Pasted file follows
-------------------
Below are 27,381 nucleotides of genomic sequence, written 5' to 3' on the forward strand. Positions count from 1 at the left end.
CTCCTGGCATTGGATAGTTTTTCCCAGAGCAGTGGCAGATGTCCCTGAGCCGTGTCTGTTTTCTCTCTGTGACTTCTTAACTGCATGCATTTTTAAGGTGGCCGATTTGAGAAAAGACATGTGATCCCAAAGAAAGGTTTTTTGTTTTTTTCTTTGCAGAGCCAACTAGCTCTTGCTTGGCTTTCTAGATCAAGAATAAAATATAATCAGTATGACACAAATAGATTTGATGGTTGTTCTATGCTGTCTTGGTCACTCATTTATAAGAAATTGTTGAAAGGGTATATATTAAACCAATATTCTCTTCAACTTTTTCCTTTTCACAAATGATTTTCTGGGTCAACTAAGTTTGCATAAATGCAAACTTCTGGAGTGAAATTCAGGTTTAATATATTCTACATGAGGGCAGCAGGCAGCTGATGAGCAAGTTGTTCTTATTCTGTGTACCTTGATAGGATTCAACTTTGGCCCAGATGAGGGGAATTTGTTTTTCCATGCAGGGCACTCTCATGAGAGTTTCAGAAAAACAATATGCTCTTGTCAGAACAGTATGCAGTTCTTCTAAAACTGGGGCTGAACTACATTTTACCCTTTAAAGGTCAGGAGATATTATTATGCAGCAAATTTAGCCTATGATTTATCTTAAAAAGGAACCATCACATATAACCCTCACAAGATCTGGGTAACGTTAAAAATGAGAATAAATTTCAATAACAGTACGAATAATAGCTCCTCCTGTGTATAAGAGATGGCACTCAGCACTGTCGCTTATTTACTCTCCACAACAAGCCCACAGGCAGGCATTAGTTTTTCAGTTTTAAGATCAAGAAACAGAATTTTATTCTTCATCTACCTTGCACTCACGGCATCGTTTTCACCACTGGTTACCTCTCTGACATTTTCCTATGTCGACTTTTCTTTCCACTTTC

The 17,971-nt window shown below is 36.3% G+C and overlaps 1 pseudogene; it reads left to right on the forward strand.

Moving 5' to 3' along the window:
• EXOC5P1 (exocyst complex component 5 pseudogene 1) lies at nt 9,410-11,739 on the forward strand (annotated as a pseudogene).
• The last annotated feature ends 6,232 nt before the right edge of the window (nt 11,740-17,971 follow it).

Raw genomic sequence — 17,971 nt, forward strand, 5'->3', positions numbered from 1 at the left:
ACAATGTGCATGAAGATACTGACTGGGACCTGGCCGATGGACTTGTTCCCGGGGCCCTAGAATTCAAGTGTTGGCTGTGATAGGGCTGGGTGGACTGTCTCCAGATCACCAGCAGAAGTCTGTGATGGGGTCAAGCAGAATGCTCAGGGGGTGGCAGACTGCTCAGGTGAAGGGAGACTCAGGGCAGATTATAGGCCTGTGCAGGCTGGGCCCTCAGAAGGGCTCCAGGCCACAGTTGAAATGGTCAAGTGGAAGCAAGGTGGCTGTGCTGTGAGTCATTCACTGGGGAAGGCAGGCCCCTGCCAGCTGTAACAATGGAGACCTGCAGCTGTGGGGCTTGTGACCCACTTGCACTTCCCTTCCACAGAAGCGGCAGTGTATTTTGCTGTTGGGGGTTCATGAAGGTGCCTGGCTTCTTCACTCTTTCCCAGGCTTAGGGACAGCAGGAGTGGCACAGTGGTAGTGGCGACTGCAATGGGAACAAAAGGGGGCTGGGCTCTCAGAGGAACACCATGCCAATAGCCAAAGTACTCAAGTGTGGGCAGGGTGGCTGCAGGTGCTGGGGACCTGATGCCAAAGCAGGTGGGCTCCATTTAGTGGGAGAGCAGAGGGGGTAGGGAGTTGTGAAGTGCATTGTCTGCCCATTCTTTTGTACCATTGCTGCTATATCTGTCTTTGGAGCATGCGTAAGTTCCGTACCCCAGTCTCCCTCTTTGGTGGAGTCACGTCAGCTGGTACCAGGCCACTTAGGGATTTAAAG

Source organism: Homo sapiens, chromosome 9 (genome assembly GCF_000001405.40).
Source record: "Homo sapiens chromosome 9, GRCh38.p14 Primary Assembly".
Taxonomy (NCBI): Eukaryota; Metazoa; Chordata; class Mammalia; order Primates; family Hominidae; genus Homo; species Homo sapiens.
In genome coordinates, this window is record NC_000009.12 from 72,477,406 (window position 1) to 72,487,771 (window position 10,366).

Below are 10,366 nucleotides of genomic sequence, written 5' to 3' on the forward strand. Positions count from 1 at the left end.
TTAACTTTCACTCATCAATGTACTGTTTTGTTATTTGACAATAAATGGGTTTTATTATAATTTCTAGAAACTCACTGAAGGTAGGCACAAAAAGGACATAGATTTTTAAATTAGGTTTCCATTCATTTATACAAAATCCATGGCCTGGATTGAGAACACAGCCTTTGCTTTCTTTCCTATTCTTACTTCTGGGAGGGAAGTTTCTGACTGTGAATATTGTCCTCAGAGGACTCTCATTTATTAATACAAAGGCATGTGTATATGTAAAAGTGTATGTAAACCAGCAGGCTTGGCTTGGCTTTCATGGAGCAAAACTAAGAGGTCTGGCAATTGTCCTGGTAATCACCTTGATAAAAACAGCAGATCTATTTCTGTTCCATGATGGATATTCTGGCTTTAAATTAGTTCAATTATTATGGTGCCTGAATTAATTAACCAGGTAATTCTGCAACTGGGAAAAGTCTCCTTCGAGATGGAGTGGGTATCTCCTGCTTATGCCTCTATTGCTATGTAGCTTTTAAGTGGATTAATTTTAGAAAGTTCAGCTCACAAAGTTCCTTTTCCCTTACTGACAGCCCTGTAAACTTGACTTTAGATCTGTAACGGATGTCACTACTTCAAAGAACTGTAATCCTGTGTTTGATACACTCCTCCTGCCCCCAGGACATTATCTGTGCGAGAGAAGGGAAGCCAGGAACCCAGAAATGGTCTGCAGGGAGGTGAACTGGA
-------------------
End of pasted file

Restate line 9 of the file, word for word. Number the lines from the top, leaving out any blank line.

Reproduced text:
Source organism: Homo sapiens, chromosome 9 (genome assembly GCF_000001405.40).